Making a charge in 40K is arguably one of the riskiest parts of the game – and not just because your unit might get blown apart by overwatch. Fail a charge roll and not only do you lose out on movement and the chance to smash something in glorious melee, but you are left standing around for your opponent to shoot and/or charge as they please.
Now that the psychic phase has been retired, the charge phase may be the only place where two dice will regularly have a huge impact on your games.* When you’re rolling lots of dice you should
A recent example of this is in the World Team Championships – Team England’s Mike Porte failed a 4” charge with a reroll against Team USA’s Anthony Vanella. A roll which may have turned the draw into a win for Team England if it had gone differently.
A 4” charge with a reroll is generally considered to be safe, but as with any charge requiring more than a 2 on the dice there is a risk of failure. The key question is: what amount of risk are you comfortable with? To determine that, and just how unlucky Mike was, let’s crunch some numbers.
*Alright, unless you’re brave enough to be regularly using gambits.
Basic charging probabilities
A charge roll is usually a simple 2d6 roll – roll two 6 sided dice and add them together and that’s how far you could charge. Unlike rolling a single dice, not all outcomes are equally likely. There is only one way to roll a 12 but there are 6 ways you can roll a 7.
So what does this mean for charging probabilities? To succeed on a charge roll you need to get at least a certain charge distance, so to get the chance of success you add up the probabilities of all rolls that are greater than or equal to that distance. Let’s take a look at what this means for your chances to make that all important charge:
Note: 12” charge not included in this table as you must be within 12” to declare a charge
One important thing to note is that As 7 is the most likely result, the difference between an 8” charge and a 7” charge is greater than the difference between a 9” and an 8” charge, or between a 6” and 5” charge.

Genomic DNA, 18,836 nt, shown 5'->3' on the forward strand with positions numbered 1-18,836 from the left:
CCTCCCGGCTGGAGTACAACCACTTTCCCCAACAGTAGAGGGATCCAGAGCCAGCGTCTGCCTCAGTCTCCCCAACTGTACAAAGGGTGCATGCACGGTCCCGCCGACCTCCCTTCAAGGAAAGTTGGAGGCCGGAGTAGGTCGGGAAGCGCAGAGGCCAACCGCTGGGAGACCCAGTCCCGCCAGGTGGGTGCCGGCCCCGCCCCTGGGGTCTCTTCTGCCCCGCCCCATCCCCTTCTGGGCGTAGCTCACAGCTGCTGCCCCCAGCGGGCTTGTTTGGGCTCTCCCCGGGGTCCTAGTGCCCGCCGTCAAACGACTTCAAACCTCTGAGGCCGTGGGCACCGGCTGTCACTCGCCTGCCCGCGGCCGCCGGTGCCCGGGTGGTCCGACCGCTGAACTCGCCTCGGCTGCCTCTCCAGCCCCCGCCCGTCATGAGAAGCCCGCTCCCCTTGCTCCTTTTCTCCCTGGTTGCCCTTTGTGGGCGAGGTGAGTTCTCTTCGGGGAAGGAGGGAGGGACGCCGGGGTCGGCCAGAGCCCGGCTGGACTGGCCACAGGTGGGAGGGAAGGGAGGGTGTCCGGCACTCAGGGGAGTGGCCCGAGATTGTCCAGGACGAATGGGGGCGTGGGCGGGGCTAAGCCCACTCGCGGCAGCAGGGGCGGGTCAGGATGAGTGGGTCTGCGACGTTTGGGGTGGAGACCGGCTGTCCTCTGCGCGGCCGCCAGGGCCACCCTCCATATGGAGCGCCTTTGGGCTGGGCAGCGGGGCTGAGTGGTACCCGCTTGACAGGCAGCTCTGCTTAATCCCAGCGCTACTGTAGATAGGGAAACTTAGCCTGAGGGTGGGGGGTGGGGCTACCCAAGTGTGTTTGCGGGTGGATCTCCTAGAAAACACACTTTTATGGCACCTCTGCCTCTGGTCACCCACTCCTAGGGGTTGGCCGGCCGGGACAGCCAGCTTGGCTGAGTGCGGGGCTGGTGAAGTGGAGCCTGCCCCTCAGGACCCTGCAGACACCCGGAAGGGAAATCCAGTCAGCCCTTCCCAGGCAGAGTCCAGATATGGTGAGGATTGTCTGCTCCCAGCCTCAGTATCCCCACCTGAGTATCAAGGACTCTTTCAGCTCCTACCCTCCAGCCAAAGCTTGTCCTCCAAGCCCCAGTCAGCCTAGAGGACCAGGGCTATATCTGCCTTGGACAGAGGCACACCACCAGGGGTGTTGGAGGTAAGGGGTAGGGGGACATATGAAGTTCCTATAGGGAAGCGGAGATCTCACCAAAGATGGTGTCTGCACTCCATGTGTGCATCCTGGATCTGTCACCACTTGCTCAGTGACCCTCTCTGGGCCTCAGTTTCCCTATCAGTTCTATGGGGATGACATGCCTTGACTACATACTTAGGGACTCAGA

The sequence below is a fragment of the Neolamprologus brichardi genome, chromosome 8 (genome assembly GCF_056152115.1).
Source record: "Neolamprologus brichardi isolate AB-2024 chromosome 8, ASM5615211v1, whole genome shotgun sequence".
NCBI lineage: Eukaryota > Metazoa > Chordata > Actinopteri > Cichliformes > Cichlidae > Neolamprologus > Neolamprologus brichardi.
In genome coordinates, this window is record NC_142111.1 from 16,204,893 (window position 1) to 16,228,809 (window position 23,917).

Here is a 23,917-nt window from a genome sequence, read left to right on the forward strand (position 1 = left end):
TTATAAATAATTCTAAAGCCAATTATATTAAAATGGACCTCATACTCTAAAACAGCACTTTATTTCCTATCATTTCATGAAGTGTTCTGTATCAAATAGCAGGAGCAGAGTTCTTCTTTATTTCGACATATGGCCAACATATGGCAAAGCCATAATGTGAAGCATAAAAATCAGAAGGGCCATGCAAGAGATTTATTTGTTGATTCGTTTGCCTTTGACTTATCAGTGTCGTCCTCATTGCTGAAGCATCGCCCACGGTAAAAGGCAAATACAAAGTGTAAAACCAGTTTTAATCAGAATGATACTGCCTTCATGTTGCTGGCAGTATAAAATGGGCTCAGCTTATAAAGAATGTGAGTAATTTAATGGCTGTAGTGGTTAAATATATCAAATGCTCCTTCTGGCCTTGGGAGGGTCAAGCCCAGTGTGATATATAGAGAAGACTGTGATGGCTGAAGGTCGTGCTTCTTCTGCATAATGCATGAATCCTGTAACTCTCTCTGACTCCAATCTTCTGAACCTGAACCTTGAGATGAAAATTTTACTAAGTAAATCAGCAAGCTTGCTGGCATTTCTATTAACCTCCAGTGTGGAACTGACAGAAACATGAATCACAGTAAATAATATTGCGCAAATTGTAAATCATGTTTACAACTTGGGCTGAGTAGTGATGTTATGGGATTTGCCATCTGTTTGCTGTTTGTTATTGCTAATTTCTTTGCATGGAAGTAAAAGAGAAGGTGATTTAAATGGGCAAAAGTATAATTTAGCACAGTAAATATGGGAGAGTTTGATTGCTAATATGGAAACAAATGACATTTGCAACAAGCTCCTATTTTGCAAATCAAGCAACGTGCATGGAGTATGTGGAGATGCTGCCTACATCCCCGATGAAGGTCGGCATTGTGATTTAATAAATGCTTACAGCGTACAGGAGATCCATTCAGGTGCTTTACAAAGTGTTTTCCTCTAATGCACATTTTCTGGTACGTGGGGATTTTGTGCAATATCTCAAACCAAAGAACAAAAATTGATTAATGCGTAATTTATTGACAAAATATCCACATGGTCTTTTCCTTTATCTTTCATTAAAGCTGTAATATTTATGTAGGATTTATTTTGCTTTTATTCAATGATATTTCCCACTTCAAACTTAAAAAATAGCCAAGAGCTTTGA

When is the risk worth the reward?
The above table shows that Mike Porter was almost certainly justified in taking the risk of a 4” charge with a reroll – unfortunately for Mike, he hit the 1 out of 144 times that this goes wrong, during one of the most competitive events in the world.
However somewhere between the 4” charge with a reroll and the 11” charge without there is a turning point, where the risk outweighs the reward (unless a 11” charge is the difference between winning and losing your game – in that case roll the dice and say your prayers to the Emperor). Where this turning point is will depend on the reward.
Let’s take an example where not charging will gain you 2 points on an action secondary. If you make the charge however it will deny your opponent 5 primary points. At what distance does the charge become worth doing? This question can be answered by looking for when the expected value of the charge option gives greater than 2 points. Writing this as an equation:
Probability of charge x 5 > 2
Probability of charge > 2/5 = 40%
So if we’re willing to commit a reroll, a charge of 9” or less gives a greater expected number of points. If you don’t want to or can’t reroll, only a charge of 8” or less would be worth it.
Of course in reality 40K is rarely so clear cut. If you make the charge does that put your unit in a position to easily be taken out in your opponent’s turn? Will you kill one of your opponents key units? Are you already in a winning position and the charge failing could put you in a losing position? Questions like these need to be factored in when weighing up the risk vs reward, and ultimately it may be your gut that needs to make the decision.
Unfortunately maths can’t provide all the answers, but if you want to learn more about how special charge rules and advance and charge affect the probabilities, look out for part two of this article coming soon.